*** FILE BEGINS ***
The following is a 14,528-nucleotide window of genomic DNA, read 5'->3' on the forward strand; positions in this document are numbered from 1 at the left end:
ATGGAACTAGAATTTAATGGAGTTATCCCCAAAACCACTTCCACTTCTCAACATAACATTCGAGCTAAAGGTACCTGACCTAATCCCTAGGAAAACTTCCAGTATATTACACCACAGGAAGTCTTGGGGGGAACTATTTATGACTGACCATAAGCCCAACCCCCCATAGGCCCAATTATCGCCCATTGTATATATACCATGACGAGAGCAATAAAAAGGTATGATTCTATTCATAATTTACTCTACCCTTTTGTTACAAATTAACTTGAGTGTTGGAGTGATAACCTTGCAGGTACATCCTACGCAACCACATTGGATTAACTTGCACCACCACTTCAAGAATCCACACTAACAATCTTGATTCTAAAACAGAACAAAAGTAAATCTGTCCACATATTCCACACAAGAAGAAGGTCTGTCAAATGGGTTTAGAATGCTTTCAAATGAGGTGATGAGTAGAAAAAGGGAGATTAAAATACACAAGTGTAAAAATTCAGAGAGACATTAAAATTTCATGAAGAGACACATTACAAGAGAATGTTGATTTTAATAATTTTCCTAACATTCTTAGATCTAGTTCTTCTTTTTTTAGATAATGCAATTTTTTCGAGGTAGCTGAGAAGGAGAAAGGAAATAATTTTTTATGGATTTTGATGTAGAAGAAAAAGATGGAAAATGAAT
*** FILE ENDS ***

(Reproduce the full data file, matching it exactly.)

The following is a 14,528-nucleotide window of genomic DNA, read 5'->3' on the forward strand; positions in this document are numbered from 1 at the left end:
ATGGAACTAGAATTTAATGGAGTTATCCCCAAAACCACTTCCACTTCTCAACATAACATTCGAGCTAAAGGTACCTGACCTAATCCCTAGGAAAACTTCCAGTATATTACACCACAGGAAGTCTTGGGGGGAACTATTTATGACTGACCATAAGCCCAACCCCCCATAGGCCCAATTATCGCCCATTGTATATATACCATGACGAGAGCAATAAAAAGGTATGATTCTATTCATAATTTACTCTACCCTTTTGTTACAAATTAACTTGAGTGTTGGAGTGATAACCTTGCAGGTACATCCTACGCAACCACATTGGATTAACTTGCACCACCACTTCAAGAATCCACACTAACAATCTTGATTCTAAAACAGAACAAAAGTAAATCTGTCCACATATTCCACACAAGAAGAAGGTCTGTCAAATGGGTTTAGAATGCTTTCAAATGAGGTGATGAGTAGAAAAAGGGAGATTAAAATACACAAGTGTAAAAATTCAGAGAGACATTAAAATTTCATGAAGAGACACATTACAAGAGAATGTTGATTTTAATAATTTTCCTAACATTCTTAGATCTAGTTCTTCTTTTTTTAGATAATGCAATTTTTTCGAGGTAGCTGAGAAGGAGAAAGGAAATAATTTTTTATGGATTTTGATGTAGAAGAAAAAGATGGAAAATGAAT